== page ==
# Rank Ordering: Is this a valid method to score different results?

I have a system for handicapping horseraces. I take a given horserace and rank-order the horses in different factors, or categories (I look at things like speed, odds, etc). Say there are 5 horses I’m looking at: I give the “best” horse in each category/factor a rating of “1” and the worst horse a “5” and so on in between. (I look at something different in each “factor;” sometimes a low number is good, sometimes a higher number is good—the upshot is that the horses for each factor are ranked from 1- 5 (in this case) with 1 being the best.) Occasionally two or more horses have the exact same value in a particular category so they are given the same rating. I calculate a rating for each horse in each category/factor. There may be up to 6 categories. I add up all of the ratings and get a single score for each horse. Now I make a wager on the horse with the lowest score. Here is a simplified example: Horse Factor “A” Rating Factor “B” Rating Factor “C” Rating Score George 6 4 123 4 55 3 11 Ed 3 2 235 3 96 1 6 Sam 5 3 2000 1 42 4 8 Elmo 1 1 333 2 67 2 5 Paul 3 2 50 5 12 5 12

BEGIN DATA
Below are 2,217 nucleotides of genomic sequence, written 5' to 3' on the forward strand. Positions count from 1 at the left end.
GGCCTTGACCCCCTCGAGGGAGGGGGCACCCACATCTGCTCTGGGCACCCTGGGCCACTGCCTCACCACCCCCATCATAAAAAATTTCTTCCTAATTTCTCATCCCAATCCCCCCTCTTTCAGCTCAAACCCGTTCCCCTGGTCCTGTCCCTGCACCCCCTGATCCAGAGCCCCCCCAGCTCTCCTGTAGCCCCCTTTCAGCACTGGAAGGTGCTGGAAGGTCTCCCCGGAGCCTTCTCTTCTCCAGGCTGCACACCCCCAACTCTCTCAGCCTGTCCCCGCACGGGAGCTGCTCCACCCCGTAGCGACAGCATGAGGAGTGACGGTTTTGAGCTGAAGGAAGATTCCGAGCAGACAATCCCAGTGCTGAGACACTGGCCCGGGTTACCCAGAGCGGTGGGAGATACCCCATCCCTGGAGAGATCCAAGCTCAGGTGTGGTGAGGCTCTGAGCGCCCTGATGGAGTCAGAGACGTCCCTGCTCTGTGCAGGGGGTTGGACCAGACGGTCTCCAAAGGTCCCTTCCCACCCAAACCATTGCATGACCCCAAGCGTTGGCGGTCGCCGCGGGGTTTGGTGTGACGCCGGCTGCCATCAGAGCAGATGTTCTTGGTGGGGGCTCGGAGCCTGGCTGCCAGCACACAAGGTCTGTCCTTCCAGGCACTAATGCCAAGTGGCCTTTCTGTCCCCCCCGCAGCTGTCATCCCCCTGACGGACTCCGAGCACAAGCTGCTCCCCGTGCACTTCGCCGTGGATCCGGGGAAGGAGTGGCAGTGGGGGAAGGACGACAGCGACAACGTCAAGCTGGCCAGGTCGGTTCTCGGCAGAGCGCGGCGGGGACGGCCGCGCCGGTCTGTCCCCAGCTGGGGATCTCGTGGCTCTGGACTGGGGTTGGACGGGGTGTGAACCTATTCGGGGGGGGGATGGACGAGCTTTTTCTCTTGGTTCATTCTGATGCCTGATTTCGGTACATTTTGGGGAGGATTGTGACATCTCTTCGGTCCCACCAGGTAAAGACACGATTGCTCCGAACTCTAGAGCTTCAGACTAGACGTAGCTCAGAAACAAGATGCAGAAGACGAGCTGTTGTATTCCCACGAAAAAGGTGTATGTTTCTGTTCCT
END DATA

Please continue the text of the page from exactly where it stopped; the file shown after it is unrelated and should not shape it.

In this example I would bet on the horse called Elmo because it has the lowest score of 5. After scoring 6 categories it becomes clear which is the best horse because it will excel in more than one category and produce the lowest score. Questions: 1. Does this system have any validity? Can rank-ordering different “factors” against one another in several different categories help to identify how one “factor” is superior? 2. Assuming the lowest scored horse is indeed the winner, how can I determine which factor was more important than the others in selecting the winner? And if so, should I give an important factor more (or less) weight than others because of its influence? If so, how?

• Please edit the title. Commented May 11, 2016 at 18:40